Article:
When you’re getting ready to have a baby, you’re bound to feel waves of emotions, everything from awe to fear. Preparation can help reduce those anxieties so you can focus on the good stuff. Read on for great ideas to help future moms and dads with disabilities.
Straight off the shelf. What are your specific needs as a parent? We live in a world with a wide variety of baby products available right at our fingertips, thanks to the internet. With a little ingenuity, you can often find items that will fit your needs without any tweaking. Contemplate your dexterity, mobility, and any devices you use, and bear those things in mind when searching for baby equipment.
For example, there are numerous babywearing options, such as harnesses and slings, which can keep you comfortable and your infant safe. If your sight is limited, closures with an audible “snap” can help you rest assured they are secure. Hook-and-loop closures are a help to many moms and dads, and they are available on everything from bottle holders to bibs. Before equipping your nursery with toys, cribs, baby gates or strollers, research online product reviews to find the best products to suit your circumstances.
Just for you. Some studies indicate many parents with disabilities find working with an occupational therapist is a great way to ensure equipment meets personal needs, or to learn how to use equipment differently to stay safe and comfortable. Depending on your situation, there is a variety of assistive devices readily available to meet your needs. Parents who use wheelchairs can use strollers which connect to the frame of the wheelchair, and those who have trouble bending can get strollers which are set higher.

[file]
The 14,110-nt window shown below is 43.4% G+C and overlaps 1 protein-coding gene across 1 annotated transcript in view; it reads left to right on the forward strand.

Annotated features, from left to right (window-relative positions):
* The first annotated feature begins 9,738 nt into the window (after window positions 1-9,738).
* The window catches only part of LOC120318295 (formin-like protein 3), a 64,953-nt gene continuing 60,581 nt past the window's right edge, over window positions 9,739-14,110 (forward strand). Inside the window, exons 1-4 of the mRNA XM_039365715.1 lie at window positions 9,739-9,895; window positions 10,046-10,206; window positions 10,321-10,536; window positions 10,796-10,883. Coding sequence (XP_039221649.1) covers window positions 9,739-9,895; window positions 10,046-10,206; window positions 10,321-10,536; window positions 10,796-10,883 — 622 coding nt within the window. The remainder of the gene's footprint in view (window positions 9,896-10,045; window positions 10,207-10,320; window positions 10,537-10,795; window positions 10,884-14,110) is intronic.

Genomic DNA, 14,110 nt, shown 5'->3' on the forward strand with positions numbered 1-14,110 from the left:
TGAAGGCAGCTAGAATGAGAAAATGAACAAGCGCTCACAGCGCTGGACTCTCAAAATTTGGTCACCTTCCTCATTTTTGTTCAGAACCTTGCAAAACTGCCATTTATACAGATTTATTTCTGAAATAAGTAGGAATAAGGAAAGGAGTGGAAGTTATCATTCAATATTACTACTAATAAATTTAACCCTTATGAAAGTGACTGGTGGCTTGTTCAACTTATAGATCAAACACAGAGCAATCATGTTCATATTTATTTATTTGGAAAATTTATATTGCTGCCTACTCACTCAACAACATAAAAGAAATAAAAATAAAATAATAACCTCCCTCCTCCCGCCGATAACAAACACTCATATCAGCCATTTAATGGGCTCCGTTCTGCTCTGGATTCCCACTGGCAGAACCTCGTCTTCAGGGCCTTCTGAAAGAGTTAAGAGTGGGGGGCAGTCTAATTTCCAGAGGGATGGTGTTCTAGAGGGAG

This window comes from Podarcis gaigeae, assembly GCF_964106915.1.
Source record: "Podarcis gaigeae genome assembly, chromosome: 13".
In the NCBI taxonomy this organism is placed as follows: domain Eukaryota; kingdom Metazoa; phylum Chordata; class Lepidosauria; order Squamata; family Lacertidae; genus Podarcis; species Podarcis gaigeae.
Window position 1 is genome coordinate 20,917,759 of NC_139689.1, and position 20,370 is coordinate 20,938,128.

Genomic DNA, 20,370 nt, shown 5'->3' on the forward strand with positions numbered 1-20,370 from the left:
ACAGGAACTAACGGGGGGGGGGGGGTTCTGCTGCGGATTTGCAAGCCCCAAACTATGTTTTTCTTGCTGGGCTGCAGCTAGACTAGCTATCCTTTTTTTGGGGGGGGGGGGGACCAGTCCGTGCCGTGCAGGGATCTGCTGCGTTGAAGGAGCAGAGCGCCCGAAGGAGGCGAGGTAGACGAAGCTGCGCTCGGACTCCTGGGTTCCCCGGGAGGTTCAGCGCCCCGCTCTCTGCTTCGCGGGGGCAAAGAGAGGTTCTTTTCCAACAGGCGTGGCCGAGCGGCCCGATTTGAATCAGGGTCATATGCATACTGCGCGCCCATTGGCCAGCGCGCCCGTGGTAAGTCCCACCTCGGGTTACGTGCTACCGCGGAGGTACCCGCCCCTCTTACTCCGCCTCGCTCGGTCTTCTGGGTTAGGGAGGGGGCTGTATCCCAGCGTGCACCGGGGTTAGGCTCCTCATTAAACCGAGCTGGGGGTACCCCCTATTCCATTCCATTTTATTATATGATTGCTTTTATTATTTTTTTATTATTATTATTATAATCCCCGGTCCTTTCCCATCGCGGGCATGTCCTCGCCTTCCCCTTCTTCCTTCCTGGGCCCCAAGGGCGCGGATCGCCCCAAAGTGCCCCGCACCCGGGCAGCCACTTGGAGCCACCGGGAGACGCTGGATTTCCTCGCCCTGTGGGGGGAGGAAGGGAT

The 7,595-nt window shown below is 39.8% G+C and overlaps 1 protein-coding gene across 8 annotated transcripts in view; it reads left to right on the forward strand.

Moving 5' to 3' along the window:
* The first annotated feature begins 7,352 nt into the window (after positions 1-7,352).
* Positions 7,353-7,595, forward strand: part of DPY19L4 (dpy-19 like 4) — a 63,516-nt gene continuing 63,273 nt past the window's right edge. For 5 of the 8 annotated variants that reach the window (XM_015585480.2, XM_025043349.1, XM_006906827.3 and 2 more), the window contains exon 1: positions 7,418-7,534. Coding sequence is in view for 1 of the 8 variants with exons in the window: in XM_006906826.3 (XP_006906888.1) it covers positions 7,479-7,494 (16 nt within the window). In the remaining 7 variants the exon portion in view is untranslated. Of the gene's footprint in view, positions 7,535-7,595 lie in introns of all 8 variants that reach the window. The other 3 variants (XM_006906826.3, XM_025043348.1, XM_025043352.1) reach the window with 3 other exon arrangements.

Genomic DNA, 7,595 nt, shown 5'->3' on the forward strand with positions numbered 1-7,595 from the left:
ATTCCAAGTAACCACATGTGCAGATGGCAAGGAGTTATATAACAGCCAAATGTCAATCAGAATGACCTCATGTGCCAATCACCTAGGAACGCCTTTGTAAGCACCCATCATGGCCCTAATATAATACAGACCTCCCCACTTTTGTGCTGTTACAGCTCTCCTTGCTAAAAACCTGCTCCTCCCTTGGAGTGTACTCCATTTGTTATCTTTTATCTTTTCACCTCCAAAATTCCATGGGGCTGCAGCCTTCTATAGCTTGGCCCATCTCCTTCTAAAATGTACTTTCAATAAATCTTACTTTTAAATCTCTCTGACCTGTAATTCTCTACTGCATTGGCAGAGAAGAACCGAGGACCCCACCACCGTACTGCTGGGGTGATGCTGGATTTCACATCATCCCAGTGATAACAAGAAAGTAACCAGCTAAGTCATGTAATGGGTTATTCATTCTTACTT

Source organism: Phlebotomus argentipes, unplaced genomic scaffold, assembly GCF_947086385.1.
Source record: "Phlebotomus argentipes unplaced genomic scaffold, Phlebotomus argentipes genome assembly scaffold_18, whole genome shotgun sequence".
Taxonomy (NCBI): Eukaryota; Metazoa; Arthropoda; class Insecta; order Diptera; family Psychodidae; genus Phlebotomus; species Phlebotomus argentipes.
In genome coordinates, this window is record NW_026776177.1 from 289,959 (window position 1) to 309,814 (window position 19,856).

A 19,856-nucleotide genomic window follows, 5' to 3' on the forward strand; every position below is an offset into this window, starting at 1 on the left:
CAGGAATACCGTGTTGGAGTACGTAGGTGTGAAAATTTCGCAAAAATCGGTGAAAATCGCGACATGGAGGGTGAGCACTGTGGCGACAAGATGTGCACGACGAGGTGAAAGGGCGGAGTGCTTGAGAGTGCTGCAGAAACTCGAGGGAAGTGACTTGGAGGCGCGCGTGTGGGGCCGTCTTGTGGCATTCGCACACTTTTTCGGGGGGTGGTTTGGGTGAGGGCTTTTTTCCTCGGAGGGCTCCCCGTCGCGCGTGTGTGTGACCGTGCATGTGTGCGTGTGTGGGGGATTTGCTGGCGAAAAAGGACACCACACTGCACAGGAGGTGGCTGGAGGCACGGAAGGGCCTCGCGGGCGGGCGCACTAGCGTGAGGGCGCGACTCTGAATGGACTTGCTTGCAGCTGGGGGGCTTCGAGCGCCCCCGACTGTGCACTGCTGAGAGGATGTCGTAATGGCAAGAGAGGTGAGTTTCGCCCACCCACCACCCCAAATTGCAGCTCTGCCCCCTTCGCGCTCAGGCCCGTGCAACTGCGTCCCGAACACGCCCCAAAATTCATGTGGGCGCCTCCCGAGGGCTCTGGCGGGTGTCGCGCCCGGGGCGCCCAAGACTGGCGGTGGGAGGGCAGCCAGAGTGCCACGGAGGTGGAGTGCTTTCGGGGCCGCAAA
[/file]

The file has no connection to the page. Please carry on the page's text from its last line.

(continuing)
Some parents whose mobility is limited choose to have a crib modified to meet their unique needs. For instance, it can be made to have French doors which swing open instead of a door that slides down. This can also be a useful idea for moms or dads who get tired or need to sit when playing with their little one, since a parent can interact comfortably with the doors opened. Another suggestion is to find a crib on castors so it can roll to you. Castors can also be added to some cribs. Keep in mind cribs made of wood are easier to modify than those made of most other materials. For instance, you can cut down legs to make the crib shorter if necessary.
Home, sweet (accessible!) home. Oftentimes, people with disabilities live in traditionally-styled homes that might not be optimal for their situation. Making a few simple changes before your baby comes along can mean easing parenthood challenges in many ways, allowing you to focus more on your little one and less on clumsy designs or inefficient navigation.
Universal design offers some great concepts for making your home environment more accessible. Consider replacing door knobs and faucet knobs with lever-style handles, and swap your traditional light switches for rocker-style ones. Motion-activated lights are also convenient, turning on when you enter a room and shutting off when you leave. Many people benefit from homes without stairs or steps as well, and wider doorways can be a big benefit for those who use wheelchairs, canes, or walkers. Also pay attention to the exterior of your home, since pushing a stroller can become complicated if the terrain is difficult. You can use a home accessibility checklist to help determine what specific changes might be helpful for you.
Having a disability presents unique challenges to moms and dads, but a little preparation can go a long way toward ensuring you and your little one are comfortable and safe. Look for products to make your life easier, and modify what you need to so parenthood is a breeze. Thanks to your smart planning, you’ll be confident and equipped!